As I ranted about at the beginning of this post, our cultural norms have shifted so drastically that breastfeeding in a public space is often condemned (http://www.parade.com/news/intelligence-report/manner-up/2012/05/06-breastfeeding-in-public.html?cpage=0 this was my jumping point for this post and the last kick to the teeth for breastfeeding advocacy.) I have always been a bold person and as I told my mother as we sat at an a la carte restaurant in Mexico a month ago, Lennon nursing to sleep instead of eating her fancy fish, I think people like me who will breastfeed everywhere and anywhere absolutely need to do so. And I need to do it even as Lennon continues to get older. Even if I make people uncomfortable. Because breastfeeding is NORMAL. No one should be asked to be removed. Only after we expose people to the natural act of breastfeeding will these insane sexualized taboos begin to diminish as our babies and toddlers reclaim our breasts as theirs to enjoy emotionally, nutritionally, and in plenty. Another great article discussing the need for children to be exposed to breastfeeding as a normalizing agent can be found here: http://www.nursingfreedom.org/2010/08/why-children-should-witness.html

       10) It won’t last forever.

There are times when it feels like it will. When my skin crawls and I just want my tits back, to be less than lady like about it. And then my wonderful husband, or my closest friends, or my mama remind me that this too shall pass. And when I think about it passing, about Lennon moving away from me and no longer requiring this intense connection, I feel like crying. Having this reality check reminds me that the good outweighs the difficult, and that one day, they will be teenagers who think my naked breasts are gross and would rather die than caress my neck gently as we snuggle in bed for hours, giggling and blowing raspberries, drunk on milk and love. 
LZ at 15 months falling asleep with her na-nas and at 2 days, asleep on her  na-nas.
For all of these reasons and probably about fifty gazillion more, I breastfeed my gorgeous 16 month old daughter. I will breastfeed her until it no longer works for the two of us because as I said, breastfeeding is a reciprocal relationship built on trust, love, and sharing. It is a shame so many find it strange or even wrong. Let’s continue to educate our communities so they can experience the beauty I have in breastfeeding my little monkey.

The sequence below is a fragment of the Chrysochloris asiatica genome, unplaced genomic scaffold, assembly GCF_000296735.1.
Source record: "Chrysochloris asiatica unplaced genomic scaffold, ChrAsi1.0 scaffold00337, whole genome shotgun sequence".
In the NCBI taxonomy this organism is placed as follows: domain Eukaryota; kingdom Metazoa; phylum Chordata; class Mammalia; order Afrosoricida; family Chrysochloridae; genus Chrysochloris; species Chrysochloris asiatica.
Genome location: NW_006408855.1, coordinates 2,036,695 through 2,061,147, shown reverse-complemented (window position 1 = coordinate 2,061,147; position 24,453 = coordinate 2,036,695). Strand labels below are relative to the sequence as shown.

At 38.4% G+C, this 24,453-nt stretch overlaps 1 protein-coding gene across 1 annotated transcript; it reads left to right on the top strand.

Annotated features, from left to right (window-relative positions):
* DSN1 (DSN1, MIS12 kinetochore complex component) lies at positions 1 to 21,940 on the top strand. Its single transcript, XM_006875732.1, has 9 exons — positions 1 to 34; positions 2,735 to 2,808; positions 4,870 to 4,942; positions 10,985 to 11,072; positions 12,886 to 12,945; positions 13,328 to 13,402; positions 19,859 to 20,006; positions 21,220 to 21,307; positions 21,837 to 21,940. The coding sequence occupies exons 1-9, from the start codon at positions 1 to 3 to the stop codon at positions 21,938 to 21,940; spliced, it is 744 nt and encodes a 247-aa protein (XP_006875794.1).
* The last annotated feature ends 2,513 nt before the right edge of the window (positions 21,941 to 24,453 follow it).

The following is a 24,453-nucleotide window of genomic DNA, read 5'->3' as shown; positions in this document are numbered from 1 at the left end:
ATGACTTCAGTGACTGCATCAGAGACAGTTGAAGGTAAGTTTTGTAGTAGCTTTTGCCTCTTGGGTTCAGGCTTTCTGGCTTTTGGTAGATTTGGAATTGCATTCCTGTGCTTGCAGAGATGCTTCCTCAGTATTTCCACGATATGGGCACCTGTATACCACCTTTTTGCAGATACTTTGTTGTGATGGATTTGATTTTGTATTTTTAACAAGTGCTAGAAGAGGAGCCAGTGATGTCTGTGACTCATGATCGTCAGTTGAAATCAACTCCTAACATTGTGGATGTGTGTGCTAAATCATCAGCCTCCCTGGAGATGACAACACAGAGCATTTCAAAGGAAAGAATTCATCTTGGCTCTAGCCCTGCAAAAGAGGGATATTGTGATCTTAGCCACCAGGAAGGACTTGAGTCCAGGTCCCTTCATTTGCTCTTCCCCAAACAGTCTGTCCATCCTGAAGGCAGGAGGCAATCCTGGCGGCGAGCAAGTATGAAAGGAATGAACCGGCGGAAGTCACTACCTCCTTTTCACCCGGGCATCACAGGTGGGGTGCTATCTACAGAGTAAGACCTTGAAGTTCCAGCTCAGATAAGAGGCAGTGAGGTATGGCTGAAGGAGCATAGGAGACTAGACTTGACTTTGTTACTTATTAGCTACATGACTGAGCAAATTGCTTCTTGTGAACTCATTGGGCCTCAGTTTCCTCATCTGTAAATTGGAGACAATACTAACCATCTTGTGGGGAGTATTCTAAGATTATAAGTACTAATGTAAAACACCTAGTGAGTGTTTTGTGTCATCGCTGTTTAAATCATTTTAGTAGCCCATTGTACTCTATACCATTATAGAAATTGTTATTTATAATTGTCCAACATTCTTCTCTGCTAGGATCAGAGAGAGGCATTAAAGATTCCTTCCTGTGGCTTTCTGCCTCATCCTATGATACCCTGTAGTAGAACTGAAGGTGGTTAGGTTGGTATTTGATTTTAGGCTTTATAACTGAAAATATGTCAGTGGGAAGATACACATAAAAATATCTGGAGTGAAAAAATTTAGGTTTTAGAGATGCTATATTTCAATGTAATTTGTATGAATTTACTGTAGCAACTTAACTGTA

1. Great article Erin! Yes, I have had weird experiences while breastfeeding in public. Just recently, I asked to use a change-room to feed my baby at the Bay, and the lady said "we're too busy, can you go use the washroom upstairs?" I just said straight out that I wasn't going to feed my baby on the toilet. She eventually accommodated me, but GEEZ!
    Jenny (from PG)

  2. and I LOVE breastfeeding my little baby. It's so wonderful and convenient!! SO much easier than having to heat up a bottle in the middle of the night.
    As for the baby sleeping through the night, well, who needs sleep anyway? lol

  3. Absolutely excellent post! Thanks for putting this out there, particularly with all the dialogue I'm hearing in relation to the Time magazine cover. I'm breastfeeding my 19 month old also in Kelowna and do notice that it is not the norm. But I don't care. I breastfeed in the car, in our front yard, at the park, in restaurants, at the mall ... if baby needs to eat, I'm there with her. I do this also to play my part in normalizing breastfeeding, particularly of babies who happen to be older than a year. But really, it just feels right and loving and convenient and natural.